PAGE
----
In an industry full of options, picking your first obstacle course race or mud run can be a daunting challenge. Do you pick the hardcore race, the fun untimed run, the themed race/run? Which distance should you choose? The answer for each person may differ and will depend on your fitness level and your expectations. However, there are a few things that can help you weigh your options when choosing your first event.
To Race or Run
A couple weeks ago, we went over a few of the key differences between a race and a run. The first decision you need to make is whether you are looking to put yourself up against a clock or if you want a less competitive environment. Both options will give you the experience of obstacles and a chance for you to personally push yourself. Many love the adventure of it all sans the clock while others like that added incentive.
Events are popping up all over the country and world in the burgeoning sport. Depending on your location, there may be dozens of races around you or there may be just one or two a couple hours away. Decide how far you are willing to travel to an event. And, if you have to travel far, look for others in your area with which you can travel and, possibly, race. Travel buddies can make the whole weekend that much more fun!
The majority of races and runs are a 5K distance (3.1 miles), but as the sport continues to grow, more and more options are entering into the market. Today, there’s everything from a 5K up to 70K and also 24-hour races. Even if you are an accomplished runner, starting out at a race or run that is a 5K is smart. Obstacle course races and mud runs tax your body in ways that pure running, especially road running, never will. Each race is a full-body workout. Even accomplished runners will find that they are sore in new places the day after an event. So, stick with a 5K for your first race so you can figure out what the sport is about, and then look into the longer races.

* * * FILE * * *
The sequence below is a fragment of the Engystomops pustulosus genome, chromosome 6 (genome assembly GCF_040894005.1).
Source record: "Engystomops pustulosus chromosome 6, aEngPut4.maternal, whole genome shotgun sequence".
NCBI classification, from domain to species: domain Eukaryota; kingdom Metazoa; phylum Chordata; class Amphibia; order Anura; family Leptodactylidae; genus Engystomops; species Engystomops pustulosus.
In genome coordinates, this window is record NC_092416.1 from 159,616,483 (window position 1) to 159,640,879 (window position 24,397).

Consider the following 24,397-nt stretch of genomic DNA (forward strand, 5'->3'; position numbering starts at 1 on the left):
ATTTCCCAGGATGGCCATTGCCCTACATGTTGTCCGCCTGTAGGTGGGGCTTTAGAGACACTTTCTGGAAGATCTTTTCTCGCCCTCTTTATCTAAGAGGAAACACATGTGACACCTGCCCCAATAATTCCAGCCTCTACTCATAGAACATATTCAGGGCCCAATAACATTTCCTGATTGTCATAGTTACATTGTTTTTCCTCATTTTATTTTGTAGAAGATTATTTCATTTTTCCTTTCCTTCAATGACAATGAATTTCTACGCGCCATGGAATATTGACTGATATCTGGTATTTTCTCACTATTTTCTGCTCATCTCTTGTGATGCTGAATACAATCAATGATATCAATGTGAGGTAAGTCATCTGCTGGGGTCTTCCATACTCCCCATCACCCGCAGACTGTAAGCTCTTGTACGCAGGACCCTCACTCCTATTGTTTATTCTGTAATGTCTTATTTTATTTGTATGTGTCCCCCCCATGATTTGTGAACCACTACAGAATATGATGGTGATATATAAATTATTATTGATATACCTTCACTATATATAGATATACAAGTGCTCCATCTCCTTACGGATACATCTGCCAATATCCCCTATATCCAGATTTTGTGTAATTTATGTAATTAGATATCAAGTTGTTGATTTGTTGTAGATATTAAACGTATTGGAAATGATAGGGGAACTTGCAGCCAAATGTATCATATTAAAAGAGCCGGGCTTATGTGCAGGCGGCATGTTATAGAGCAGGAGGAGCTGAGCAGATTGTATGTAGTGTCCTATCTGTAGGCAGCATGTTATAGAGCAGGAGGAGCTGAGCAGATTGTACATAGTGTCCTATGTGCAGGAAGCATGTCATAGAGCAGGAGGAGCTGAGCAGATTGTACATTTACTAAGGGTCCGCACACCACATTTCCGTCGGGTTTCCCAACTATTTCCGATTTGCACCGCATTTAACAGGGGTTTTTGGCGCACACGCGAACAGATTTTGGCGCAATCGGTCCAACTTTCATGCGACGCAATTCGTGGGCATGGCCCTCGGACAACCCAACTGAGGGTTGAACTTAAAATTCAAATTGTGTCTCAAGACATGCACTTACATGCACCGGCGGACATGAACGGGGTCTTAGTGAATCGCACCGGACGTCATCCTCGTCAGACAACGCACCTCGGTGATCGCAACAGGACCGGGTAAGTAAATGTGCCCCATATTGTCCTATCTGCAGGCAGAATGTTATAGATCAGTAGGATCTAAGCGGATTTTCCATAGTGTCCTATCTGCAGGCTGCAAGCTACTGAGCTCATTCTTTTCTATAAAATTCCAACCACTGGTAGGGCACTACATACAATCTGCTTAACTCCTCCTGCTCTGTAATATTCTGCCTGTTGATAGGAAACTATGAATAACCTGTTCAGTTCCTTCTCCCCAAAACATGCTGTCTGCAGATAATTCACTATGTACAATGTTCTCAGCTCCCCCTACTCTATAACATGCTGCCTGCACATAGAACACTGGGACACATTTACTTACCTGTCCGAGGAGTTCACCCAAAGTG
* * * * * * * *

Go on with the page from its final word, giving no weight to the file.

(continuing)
Mud runs and obstacle course races are unlike many traditional races that have one set mass start. OCR’s and mud runs often have staggered starts throughout the day. If it is a race, there tends to be a competitive heat in the morning—this is the most serious of racers who are often competing for prizes and sometimes money. It is recommended to not start in this heat for your first event, unless you plan to be competitive. Otherwise, leave those heats for your second or third race, and stick to one of the open heats.
A good rule of thumb is the earlier in the day that you start, the less backup you will find at obstacles. Many events now have 10,000 or more people competing in a day, so backups can happen. If you don’t want to get stuck behind people, choose an earlier heat. You may also want to choose an earlier heat if you think it will take you a long time to finish the run/race. If you do not care about waiting and are there more for the social aspect, an afternoon heat could be your best bet. No matter what time of day you go, you will have a blast and meet new people along the way!
With these four tips in mind, you will find yourself having a much better experience on race day knowing that you picked the right event for you. One of my favorite races/runs to recommend to new people is the Warrior Dash. It is a hybrid of a race and a fun run, as they have overall awards and age group awards at the end of the day AND encourage people to run in costume and more. They have a great social atmosphere, and their choices are geared towards beginner racers. Once you get a taste for the sport, you can then take on the Reebok Spartan Race, Superhero Scramble, Tough Mudder and other longer more challenging events!
That’s the dirt for this week. Next week, we talk about injuries and how to avoid them in training and racing.